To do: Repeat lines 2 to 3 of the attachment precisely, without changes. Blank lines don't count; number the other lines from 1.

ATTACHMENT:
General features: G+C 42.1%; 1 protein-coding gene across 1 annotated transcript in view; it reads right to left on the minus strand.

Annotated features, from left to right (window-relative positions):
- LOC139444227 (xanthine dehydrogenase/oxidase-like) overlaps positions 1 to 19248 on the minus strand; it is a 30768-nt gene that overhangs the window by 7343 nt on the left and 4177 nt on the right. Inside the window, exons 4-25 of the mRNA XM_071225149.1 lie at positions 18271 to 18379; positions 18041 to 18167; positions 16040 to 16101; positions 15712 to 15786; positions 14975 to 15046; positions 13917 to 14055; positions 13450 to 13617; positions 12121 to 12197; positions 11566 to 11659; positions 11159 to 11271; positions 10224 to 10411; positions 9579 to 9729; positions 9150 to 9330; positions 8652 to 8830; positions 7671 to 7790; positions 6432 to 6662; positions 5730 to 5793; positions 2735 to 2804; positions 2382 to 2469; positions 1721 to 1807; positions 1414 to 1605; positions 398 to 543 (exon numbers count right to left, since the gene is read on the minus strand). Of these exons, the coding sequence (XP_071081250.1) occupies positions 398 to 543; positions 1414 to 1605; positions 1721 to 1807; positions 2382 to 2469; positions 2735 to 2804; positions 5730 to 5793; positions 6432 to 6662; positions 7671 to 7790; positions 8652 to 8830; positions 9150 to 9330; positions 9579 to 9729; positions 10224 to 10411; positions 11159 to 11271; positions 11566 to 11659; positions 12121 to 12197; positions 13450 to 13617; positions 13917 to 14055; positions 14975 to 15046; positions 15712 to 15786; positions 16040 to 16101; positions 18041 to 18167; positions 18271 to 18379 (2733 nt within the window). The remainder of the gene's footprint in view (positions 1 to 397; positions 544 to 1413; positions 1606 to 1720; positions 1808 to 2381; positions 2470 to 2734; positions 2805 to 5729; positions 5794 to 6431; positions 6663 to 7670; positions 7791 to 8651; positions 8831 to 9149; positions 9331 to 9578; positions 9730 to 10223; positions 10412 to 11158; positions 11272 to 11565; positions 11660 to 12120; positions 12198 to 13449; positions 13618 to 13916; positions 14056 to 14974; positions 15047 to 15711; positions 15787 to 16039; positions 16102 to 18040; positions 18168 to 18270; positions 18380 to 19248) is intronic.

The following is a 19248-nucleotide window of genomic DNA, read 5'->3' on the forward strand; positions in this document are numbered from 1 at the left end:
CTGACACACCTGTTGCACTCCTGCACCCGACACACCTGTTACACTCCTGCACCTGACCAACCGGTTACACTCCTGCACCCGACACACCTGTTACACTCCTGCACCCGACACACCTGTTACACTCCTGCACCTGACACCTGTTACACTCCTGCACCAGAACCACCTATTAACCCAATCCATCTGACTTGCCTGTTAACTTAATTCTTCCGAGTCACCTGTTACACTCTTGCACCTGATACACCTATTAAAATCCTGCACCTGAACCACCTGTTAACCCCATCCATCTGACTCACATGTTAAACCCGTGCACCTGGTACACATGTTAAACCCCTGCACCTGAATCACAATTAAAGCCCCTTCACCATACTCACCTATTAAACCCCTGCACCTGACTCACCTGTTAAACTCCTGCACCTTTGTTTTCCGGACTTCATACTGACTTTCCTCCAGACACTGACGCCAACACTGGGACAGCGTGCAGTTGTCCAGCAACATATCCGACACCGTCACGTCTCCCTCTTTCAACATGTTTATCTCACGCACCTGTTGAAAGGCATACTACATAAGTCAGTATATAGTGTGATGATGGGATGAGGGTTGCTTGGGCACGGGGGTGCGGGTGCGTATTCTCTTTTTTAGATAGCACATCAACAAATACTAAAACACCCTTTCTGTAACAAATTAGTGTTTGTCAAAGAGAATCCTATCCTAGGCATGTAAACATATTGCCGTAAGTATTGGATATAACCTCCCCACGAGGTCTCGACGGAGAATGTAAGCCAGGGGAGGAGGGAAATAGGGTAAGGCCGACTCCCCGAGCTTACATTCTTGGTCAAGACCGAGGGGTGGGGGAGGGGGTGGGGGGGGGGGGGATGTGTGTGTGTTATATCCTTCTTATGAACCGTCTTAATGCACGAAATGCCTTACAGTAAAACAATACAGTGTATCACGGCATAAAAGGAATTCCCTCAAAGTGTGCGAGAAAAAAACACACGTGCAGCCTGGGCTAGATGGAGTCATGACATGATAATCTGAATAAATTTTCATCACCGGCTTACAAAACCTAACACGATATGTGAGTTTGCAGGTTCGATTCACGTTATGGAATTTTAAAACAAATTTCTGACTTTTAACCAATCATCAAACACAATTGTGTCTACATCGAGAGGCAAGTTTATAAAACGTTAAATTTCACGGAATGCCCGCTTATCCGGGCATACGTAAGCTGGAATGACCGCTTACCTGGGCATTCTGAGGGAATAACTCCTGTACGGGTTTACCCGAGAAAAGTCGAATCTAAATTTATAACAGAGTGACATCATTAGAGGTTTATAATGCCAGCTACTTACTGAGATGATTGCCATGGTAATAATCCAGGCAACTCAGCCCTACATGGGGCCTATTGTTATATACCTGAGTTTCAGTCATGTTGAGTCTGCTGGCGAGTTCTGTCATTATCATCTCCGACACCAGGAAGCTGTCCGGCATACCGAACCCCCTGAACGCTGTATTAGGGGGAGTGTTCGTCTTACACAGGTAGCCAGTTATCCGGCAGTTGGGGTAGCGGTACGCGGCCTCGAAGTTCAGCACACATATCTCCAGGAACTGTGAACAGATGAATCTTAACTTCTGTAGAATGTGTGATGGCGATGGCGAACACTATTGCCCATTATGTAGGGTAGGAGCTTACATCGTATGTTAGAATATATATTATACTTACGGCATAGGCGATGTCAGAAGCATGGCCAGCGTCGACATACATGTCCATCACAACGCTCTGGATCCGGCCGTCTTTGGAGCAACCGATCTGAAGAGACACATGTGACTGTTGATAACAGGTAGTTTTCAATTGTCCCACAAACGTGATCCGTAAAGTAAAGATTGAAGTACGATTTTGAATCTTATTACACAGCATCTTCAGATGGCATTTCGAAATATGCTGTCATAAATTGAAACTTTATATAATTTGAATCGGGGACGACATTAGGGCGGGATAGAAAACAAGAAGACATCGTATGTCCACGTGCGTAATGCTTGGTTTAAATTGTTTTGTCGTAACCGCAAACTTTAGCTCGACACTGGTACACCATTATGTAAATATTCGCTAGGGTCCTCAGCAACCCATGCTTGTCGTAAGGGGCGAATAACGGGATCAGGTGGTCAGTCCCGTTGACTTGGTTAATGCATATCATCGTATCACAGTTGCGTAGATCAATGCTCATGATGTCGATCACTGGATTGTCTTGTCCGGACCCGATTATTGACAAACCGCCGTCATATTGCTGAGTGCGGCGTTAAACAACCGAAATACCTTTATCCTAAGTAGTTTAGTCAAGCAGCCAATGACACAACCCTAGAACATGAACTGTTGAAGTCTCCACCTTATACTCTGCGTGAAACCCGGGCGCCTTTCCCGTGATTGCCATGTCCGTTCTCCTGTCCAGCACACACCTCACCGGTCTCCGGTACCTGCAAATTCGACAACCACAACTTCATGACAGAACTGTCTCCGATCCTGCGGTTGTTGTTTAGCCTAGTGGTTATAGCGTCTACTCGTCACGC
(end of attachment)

Annotated features, from left to right (window-relative positions):
- LOC139444227 (xanthine dehydrogenase/oxidase-like) overlaps positions 1 to 19248 on the minus strand; it is a 30768-nt gene that overhangs the window by 7343 nt on the left and 4177 nt on the right. Inside the window, exons 4-25 of the mRNA XM_071225149.1 lie at positions 18271 to 18379; positions 18041 to 18167; positions 16040 to 16101; positions 15712 to 15786; positions 14975 to 15046; positions 13917 to 14055; positions 13450 to 13617; positions 12121 to 12197; positions 11566 to 11659; positions 11159 to 11271; positions 10224 to 10411; positions 9579 to 9729; positions 9150 to 9330; positions 8652 to 8830; positions 7671 to 7790; positions 6432 to 6662; positions 5730 to 5793; positions 2735 to 2804; positions 2382 to 2469; positions 1721 to 1807; positions 1414 to 1605; positions 398 to 543 (exon numbers count right to left, since the gene is read on the minus strand). Of these exons, the coding sequence (XP_071081250.1) occupies positions 398 to 543; positions 1414 to 1605; positions 1721 to 1807; positions 2382 to 2469; positions 2735 to 2804; positions 5730 to 5793; positions 6432 to 6662; positions 7671 to 7790; positions 8652 to 8830; positions 9150 to 9330; positions 9579 to 9729; positions 10224 to 10411; positions 11159 to 11271; positions 11566 to 11659; positions 12121 to 12197; positions 13450 to 13617; positions 13917 to 14055; positions 14975 to 15046; positions 15712 to 15786; positions 16040 to 16101; positions 18041 to 18167; positions 18271 to 18379 (2733 nt within the window). The remainder of the gene's footprint in view (positions 1 to 397; positions 544 to 1413; positions 1606 to 1720; positions 1808 to 2381; positions 2470 to 2734; positions 2805 to 5729; positions 5794 to 6431; positions 6663 to 7670; positions 7791 to 8651; positions 8831 to 9149; positions 9331 to 9578; positions 9730 to 10223; positions 10412 to 11158; positions 11272 to 11565; positions 11660 to 12120; positions 12198 to 13449; positions 13618 to 13916; positions 14056 to 14974; positions 15047 to 15711; positions 15787 to 16039; positions 16102 to 18040; positions 18168 to 18270; positions 18380 to 19248) is intronic.